Industrial Waste… part 1

My boys were granted a rare privilege today.  They got to do yard work.  Because we live in a gated community where all the landscape upkeep is hired out, they never get to enjoy the thrill of raking or weeding or mowing.  They’ve even asked on occasion if they could help the workers but were told “No” on account of “liability.”  So this morning they were amazed to see two young adolescents pulling out the fern bed around their favorite banyan tree.  They were even more amazed to see how slowly and begrudgingly these two seemed to be performing their task.  “Mom!”  Joel exclaimed, “We could finish that job in 5 minutes!”  “Oh really?” quizzed I, “Why don’t you go tell Albert (our property manager) that?”   So I followed them out the door where Albert happened to be passing on his way to check the progress of the two young men (now hard at work on their cell phones).  “My boys want to know if they can pull some ferns, too.”  To which I casually added, “And they seem to think they can do it a lot faster.”  Albert explained that the other two boys (still busy on their cell phones) where being punished for some unmentionable crime against the homeowners association and would need to finish that patch of ferns themselves but if my boys really wanted they could work on the other patch across the way.

They dove right in.  Even Gideon managed to get a few leaves and stems into the trash can for which accomplishment we clapped and cheered like he’d just won the Nobel Peace Prize for Industry.  It ended up taking them about 8 minutes to finish the job but if Gideon had been a little more focused and if Titus hadn’t left early to make butterscotch pancakes they probably could have had it done in 5.  Meanwhile, the dawdling delinquents across the way had a long mornings’s work still ahead of them.

I had long suspected that given the choice, most boys would prefer the opportunity to work rather than sit inside a classroom all day.  My suspicions were quite confirmed by an informal survey I conducted on that very matter just last year.  The question arrises however:  What made pulling up ferns a punishment for one pair of boys and a privilege for some others?  

I have my own theory, but I’m curious what the rest of you think.  And before any of you flatter me with speculations of how naturally industrious my sons are, let me assure you that it just ain’t so.  In general they tend to do the minimum amount required to get the job done  There are exceptions at times but I’ve pretty much resigned myself to the fact that there’s not an over achiever in the bunch so let’s just put THAT theory to rest.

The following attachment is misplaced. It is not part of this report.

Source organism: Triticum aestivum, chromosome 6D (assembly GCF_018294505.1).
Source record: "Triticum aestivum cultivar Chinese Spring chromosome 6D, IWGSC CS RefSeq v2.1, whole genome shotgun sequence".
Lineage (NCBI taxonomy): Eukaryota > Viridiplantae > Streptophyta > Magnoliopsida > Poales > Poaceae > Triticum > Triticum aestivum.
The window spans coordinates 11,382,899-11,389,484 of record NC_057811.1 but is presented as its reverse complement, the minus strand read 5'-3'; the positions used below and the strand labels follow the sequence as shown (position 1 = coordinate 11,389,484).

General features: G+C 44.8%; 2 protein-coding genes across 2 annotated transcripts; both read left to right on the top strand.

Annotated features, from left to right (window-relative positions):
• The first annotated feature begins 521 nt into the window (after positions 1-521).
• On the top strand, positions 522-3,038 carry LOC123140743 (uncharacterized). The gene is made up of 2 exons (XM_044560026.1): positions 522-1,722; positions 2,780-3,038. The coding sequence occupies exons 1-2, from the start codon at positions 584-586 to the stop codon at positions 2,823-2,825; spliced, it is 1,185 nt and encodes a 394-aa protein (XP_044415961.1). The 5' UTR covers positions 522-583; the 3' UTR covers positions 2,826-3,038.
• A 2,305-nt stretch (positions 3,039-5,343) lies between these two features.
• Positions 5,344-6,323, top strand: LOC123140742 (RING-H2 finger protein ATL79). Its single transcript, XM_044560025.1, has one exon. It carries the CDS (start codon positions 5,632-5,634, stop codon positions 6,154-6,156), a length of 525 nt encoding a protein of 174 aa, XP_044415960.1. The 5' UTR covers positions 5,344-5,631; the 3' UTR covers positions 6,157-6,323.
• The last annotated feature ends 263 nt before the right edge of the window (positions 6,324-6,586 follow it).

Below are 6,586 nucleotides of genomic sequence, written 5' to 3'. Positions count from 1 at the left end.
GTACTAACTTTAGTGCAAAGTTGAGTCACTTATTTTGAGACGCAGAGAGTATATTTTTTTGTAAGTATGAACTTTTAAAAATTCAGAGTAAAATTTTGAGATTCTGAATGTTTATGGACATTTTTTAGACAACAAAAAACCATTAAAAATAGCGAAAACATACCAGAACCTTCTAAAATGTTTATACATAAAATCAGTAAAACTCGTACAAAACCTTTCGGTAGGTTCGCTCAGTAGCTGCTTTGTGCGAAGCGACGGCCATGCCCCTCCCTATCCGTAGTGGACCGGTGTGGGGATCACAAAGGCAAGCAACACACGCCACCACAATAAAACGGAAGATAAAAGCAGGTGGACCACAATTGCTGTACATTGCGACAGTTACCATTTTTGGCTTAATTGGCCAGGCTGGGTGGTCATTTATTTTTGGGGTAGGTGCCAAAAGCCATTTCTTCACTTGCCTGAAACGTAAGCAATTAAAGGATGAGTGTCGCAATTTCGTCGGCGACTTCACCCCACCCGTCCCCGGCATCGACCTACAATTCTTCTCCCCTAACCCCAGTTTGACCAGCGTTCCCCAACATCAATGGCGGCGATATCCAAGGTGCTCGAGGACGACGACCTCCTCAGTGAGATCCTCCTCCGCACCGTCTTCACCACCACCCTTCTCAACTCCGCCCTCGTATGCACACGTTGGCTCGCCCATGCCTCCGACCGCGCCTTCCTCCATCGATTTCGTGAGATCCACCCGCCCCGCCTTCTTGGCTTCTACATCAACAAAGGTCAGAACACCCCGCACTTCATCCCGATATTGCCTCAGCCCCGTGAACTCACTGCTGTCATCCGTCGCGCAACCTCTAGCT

Can’t wait to hear your comments and Lord willing, I’ll do much better at responding in a timely manner.  I owe it to you, I know.

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13 thoughts on “Industrial Waste… part 1

  1. I suspect the novelty of the task and the fact that it had previously been forbidden to them (plus the added stimulus of competition) factored into the enthusiasm on the part of your crew. 🙂 Undoubtedly, though, there are a lot of things, including work, that most boys would prefer to sitting in a classroom! Many, girls, too, for that matter.

    Do I now need to fear for the safety of the ferns in my backyard this summer?!

    Liked by 1 person

  2. The world is their classroom . . . God’s curriculum . . . “This is my Father’s world . . . all nature sings . . . rocks, trees, skies, seas . . . ” The Creator has provided a 24/7 ‘classroom’ that is not contained by walls, controlled by bells, or challenged by boredom. An appreciation of all creation is always available for ‘exploration’. Tools are indeed ‘tools’ that enhance the adventure . . . as each summer they join Opa with excitement (and excellence) to rake or hoe or whatever project he begins in the yard. And this Oma, watches with delight, captures pictures and praises our Sovereign Creator for those little lives that are in “His classroom”.

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  3. Have we so soon forgotten about their entrepreneurial instincts? What they considered a “privilege” one day may involve a little negotiating the next. They’re probably already wondering what wages gardeners get.

    Liked by 1 person

  4. Very interesting. I appIaud your little gardners!! I wish I had a theory to contribute, but I don’t really. I am interested to hear yours though! Oh, and you don’t owe us anything. I was just happy to find a new post up. 🙂

    Liked by 1 person

  5. Hmmmm…. interesting. I’m curious about your title, too. I don’t have any profound ideas… Your boys are younger than the teen cell phone crew? They don’t normally have the opportunity to do that sort of work? It wasn’t called ‘punishment’? I am happy to see that they embrace “working and keeping the garden.” 😉 Work is good!

    At any rate– this makes me excited about spring in these parts! Yard work! Yay! Sending my boys out to do the yard work– double yay!

    Looking forward to part 2, my friend!

    Liked by 1 person

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